Sunday, November 19, 2006

Ancient Computers

Speaking of solstices, equinoxes and the gloom of Winter, I recently finished reading a very interesting book by Professor D. De Solla Price on ancient analogue computers, specifically: The Antikythera device. This probably should be one of the major jaw-droppers of the 21st century. As usual, fact *IS* stranger than fiction, though it rarely gets the press play that fiction does.

Basically the Antikythera device is a clockwork analogue computer built by an ancient Greek mathematician from Rhodes in the first century BC. It was on board a Roman ship that sank 2100 years ago and was discovered by sponge divers in 1901. So heavily encrusted was the machine that it laid around in the back room of the National Archaeological Museum of Athens for over half a century before X-rays revealed the nature of the intricate mechanism. The computer is designed to accurately predict the position of the earth, moon, sun and various planets visible to the naked eye for any given date by simply turning a handle to the date in question. Keep in mind that the device dates from 80 BC, or about 1600 years before Galileo was almost burned at the stake for publishing the fact that the earth revolved around the sun. That such a device existed at all before the time of Leonardo da Vinci is so mind-bogglingly amazing, and the assumptions about the knowledge of the solar system so incredibly advanced, that it only opens up the question of what else the ancients knew about which we still haven't discovered? An earlier Scientific American article by Dr. De Solla Price suggests that the beginnings of clockwork in Europe actually were as a result of the Arab's familiarity with ancient Greek writings which have subsequently been lost to us. Through the Moorish conquests in Spain and the Crusades the information may have been transmitted to Europe. He concludes by saying:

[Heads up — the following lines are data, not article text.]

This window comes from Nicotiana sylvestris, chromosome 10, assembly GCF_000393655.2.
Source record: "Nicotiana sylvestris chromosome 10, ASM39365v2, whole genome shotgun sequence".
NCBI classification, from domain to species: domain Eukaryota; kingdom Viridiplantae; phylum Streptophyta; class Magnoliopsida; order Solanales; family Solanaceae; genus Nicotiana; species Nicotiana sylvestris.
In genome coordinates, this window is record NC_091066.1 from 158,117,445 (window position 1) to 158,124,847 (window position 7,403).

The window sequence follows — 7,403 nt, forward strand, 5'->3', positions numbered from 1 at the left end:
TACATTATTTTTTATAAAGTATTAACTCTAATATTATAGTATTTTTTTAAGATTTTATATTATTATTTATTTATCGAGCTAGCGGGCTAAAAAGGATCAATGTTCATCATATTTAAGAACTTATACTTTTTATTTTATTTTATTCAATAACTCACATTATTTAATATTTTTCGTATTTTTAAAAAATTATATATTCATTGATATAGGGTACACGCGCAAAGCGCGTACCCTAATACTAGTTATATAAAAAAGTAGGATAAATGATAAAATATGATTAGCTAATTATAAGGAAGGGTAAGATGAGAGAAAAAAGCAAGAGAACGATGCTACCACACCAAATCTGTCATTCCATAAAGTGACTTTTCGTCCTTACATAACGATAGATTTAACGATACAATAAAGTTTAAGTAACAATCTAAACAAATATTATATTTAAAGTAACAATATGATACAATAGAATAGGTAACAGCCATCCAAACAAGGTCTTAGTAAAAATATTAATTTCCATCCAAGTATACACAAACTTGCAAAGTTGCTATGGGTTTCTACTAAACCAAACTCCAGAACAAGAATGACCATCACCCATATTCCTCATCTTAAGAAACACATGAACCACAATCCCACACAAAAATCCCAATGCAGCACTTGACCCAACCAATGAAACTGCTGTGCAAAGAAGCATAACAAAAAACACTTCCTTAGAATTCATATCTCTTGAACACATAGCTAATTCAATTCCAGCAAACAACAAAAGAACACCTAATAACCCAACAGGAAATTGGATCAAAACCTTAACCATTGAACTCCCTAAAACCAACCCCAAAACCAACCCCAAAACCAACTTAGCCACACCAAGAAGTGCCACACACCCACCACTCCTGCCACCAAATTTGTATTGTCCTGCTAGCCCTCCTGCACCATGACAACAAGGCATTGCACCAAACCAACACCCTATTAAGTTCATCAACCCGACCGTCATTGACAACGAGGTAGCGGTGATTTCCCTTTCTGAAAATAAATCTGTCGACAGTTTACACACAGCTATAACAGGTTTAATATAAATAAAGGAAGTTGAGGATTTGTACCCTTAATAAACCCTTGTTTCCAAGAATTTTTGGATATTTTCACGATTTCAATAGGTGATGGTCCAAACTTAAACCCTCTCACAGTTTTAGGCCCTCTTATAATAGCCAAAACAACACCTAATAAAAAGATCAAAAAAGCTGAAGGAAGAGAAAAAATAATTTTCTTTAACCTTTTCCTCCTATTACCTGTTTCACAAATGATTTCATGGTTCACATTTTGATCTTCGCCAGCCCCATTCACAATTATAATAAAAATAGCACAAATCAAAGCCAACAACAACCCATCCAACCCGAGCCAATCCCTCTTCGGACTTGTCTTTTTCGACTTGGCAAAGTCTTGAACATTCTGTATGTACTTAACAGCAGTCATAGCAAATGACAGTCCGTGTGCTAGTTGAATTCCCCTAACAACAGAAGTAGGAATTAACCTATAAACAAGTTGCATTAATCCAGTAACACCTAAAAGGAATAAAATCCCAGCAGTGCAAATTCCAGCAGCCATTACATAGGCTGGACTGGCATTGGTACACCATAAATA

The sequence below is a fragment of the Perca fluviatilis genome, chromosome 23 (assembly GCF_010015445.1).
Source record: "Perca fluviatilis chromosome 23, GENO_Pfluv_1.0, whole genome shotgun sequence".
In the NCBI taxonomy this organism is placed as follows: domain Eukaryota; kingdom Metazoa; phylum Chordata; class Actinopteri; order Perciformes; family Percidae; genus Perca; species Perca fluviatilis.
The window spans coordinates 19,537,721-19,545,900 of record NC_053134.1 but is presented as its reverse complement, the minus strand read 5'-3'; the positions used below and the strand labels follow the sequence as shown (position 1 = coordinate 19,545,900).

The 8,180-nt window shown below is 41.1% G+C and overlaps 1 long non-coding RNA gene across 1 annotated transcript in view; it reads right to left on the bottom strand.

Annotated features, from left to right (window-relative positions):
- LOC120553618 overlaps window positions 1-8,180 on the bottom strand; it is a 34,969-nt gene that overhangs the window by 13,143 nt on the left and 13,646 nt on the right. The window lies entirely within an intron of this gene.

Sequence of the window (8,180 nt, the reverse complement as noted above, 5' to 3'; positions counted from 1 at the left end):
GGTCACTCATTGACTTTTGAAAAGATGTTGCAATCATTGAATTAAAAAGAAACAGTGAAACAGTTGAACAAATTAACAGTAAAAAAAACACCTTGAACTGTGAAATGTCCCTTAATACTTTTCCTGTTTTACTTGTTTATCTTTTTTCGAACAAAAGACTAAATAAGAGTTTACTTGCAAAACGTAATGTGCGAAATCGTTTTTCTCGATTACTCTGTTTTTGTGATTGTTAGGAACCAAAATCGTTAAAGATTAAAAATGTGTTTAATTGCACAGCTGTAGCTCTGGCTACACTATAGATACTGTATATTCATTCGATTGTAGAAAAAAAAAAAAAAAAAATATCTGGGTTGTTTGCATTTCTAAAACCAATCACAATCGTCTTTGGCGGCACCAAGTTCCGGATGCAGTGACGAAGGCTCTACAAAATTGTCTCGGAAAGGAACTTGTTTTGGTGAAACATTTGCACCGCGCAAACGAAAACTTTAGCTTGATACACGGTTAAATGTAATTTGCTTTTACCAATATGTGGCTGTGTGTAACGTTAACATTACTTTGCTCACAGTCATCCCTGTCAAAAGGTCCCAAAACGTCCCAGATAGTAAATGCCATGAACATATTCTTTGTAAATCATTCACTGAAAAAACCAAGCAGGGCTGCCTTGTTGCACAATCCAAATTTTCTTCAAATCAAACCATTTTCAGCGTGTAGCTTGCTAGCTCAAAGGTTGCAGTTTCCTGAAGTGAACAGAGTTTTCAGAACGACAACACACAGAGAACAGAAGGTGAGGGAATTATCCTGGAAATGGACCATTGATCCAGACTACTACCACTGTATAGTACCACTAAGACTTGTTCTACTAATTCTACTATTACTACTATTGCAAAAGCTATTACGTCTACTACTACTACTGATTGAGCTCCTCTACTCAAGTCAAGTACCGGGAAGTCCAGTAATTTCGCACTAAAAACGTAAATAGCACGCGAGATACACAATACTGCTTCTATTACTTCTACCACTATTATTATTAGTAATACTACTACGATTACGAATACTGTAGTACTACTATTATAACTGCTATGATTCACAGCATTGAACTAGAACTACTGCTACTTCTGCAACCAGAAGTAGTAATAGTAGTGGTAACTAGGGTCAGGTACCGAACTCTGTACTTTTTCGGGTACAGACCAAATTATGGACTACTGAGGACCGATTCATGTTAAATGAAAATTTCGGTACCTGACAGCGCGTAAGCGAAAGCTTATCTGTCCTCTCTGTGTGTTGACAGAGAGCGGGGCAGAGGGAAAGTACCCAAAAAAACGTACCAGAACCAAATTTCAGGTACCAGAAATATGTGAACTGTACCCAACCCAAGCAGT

On the one hand the Islamic devices knit the whole story together, and demonstrate that it is through ancestry and not mere coincidence that the Antikythera mechanism resembles a modern clock. On the other hand they show that the Antikythera mechanism was no flash in the pan but was a part of an important current in Hellenistic civilisation. History has contrived to keep that current dark to us, and only the accidental underwater preservation of fragments that would otherwise have crumbled to dust has now brought it to light. It is a bit frightening to know that just before the fall of their great civilisation the ancient Greeks had come so close to our age, not only in their thought, but also in their scientific technology

An orrery maker in England has made a modern reconstruction of the Antikythera device based on De Solla's research. More recent research has given us an even better understanding of the device and its potential. Such companies as Hewlett Packard (makers of digital computers!) have built specific surface mapping technology especially for this project. Here is a link to a good introduction to the history and significance of this object.

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